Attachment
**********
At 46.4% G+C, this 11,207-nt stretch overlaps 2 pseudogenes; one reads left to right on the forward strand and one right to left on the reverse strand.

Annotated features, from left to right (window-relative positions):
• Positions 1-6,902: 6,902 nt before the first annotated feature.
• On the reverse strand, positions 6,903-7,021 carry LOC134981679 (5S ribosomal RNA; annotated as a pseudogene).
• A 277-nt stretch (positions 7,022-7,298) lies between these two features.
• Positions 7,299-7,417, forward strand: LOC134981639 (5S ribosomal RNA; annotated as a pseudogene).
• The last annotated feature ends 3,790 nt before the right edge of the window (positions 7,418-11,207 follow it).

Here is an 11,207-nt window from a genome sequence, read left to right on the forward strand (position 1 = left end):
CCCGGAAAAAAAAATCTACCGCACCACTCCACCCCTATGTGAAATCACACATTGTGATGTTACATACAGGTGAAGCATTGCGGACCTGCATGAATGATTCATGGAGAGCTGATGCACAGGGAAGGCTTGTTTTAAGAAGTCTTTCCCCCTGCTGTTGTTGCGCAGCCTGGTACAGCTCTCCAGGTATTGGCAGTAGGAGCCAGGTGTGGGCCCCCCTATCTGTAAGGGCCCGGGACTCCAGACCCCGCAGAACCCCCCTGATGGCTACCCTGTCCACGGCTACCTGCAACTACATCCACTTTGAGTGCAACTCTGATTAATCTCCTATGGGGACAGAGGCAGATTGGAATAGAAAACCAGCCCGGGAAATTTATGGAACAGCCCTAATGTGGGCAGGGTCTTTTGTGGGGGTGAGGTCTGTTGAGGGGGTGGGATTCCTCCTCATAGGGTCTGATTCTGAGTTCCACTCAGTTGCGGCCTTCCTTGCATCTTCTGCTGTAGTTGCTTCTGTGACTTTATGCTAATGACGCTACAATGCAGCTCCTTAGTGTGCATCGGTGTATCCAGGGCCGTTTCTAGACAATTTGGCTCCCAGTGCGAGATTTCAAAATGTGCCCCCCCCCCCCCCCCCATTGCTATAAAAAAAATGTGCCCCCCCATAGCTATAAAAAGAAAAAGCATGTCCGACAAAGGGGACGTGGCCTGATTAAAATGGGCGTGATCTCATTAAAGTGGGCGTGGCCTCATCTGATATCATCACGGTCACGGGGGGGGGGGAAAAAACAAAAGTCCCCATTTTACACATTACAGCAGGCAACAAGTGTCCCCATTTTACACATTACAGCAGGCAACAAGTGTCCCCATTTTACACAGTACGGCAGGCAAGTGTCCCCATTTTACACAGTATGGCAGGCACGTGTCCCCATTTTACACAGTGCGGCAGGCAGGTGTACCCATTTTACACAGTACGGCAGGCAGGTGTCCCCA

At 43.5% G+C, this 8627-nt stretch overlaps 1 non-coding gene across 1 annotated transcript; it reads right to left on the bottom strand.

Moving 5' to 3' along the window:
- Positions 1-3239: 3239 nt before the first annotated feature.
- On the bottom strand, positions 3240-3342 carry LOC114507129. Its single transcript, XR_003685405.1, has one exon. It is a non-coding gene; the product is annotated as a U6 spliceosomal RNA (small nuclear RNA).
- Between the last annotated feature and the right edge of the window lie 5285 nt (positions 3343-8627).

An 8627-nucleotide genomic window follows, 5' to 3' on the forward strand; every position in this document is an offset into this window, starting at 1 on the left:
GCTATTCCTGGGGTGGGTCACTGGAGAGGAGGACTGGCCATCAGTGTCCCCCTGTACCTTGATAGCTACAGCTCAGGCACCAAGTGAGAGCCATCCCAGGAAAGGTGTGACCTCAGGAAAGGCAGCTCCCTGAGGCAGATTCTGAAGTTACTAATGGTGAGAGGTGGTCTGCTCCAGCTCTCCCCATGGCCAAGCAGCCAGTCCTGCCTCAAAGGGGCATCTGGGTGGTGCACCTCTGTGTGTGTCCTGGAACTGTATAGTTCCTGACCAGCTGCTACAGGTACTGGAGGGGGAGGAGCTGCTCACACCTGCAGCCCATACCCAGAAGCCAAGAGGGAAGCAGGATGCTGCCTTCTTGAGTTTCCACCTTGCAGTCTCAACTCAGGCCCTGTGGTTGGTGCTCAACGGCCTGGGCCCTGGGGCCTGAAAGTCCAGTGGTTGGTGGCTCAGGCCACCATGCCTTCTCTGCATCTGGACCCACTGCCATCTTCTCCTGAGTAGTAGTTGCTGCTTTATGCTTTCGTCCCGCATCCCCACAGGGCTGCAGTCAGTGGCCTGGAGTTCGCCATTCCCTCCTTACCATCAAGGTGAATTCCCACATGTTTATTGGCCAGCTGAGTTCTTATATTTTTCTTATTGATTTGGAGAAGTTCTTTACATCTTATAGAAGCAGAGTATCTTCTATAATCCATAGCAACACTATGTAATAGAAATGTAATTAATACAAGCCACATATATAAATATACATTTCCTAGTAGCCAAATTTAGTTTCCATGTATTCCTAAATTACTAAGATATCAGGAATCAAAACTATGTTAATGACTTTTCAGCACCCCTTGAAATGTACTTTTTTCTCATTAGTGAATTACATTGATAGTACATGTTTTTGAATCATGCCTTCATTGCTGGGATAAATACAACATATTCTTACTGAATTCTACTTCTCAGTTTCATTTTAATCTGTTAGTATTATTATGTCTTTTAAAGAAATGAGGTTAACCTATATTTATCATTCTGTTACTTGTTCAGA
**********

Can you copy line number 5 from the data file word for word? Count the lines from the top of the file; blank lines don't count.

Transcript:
• A 277-nt stretch (positions 7,022-7,298) lies between these two features.